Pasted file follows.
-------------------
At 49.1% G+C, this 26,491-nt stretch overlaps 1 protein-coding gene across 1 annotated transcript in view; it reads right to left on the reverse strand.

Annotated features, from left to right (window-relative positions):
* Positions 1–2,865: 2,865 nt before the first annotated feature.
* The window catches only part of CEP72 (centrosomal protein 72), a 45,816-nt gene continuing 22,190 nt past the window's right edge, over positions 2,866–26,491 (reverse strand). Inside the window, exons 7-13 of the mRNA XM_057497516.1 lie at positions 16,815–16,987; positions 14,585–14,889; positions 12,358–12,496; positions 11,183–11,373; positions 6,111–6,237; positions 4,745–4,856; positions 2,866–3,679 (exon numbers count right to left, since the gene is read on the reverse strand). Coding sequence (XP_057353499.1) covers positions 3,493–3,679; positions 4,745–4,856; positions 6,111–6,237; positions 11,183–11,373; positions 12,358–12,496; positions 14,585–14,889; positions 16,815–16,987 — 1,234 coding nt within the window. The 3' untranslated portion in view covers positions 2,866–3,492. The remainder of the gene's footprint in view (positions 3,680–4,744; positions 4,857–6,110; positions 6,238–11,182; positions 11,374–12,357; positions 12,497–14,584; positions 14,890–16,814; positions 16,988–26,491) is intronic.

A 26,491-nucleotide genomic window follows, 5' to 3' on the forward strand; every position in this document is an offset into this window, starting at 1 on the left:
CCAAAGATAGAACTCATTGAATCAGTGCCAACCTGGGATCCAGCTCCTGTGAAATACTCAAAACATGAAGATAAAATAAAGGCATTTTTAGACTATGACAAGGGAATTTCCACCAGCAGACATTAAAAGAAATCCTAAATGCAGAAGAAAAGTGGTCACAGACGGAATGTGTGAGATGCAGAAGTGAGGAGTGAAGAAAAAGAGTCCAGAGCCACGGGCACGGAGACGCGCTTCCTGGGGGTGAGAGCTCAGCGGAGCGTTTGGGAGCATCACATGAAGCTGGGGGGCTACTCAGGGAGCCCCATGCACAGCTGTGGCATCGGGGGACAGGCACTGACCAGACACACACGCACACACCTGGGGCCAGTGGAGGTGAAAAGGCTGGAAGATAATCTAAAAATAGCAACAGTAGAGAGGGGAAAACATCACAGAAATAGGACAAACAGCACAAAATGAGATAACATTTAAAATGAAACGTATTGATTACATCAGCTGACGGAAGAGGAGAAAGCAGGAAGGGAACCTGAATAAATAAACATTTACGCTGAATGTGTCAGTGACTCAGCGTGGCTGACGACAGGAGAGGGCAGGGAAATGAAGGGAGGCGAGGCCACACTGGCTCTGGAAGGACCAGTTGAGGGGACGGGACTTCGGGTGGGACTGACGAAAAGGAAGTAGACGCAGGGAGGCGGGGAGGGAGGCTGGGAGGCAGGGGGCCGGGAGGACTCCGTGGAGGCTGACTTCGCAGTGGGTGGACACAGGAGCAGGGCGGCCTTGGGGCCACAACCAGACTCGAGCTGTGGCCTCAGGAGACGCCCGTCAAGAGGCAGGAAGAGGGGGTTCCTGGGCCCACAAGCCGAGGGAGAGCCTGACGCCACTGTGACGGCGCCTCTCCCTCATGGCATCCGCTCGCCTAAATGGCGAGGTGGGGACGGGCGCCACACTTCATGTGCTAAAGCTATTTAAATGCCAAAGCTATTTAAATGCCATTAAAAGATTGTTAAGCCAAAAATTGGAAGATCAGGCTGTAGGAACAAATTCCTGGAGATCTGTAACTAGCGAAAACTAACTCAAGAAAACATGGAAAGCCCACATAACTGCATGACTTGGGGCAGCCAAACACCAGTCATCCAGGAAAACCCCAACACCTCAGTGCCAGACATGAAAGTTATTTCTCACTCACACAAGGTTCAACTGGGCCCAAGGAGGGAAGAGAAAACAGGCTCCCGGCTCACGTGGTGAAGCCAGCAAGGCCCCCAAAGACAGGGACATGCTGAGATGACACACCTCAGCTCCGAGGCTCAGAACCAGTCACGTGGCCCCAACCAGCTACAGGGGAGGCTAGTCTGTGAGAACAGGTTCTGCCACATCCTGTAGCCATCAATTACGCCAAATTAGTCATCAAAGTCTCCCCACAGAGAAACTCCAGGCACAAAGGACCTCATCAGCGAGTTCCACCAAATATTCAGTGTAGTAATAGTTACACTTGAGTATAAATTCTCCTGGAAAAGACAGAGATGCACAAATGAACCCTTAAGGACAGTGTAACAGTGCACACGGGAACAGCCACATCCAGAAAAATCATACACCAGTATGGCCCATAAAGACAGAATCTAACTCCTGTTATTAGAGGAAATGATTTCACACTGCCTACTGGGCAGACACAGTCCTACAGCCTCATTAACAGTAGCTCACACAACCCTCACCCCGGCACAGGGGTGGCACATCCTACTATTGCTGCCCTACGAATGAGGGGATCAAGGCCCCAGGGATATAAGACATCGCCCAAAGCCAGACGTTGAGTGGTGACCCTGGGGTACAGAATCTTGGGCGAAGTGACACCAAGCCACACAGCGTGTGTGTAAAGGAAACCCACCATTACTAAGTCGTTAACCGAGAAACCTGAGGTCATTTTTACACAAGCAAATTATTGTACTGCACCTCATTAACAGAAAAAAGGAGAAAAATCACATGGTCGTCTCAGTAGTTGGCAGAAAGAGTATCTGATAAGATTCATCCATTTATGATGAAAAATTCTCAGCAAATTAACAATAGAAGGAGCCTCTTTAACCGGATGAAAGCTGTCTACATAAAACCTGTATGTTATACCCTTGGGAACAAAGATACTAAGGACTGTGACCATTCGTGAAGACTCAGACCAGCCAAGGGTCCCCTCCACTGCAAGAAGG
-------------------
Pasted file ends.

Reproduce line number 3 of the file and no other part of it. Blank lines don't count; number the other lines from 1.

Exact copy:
* Positions 1–2,865: 2,865 nt before the first annotated feature.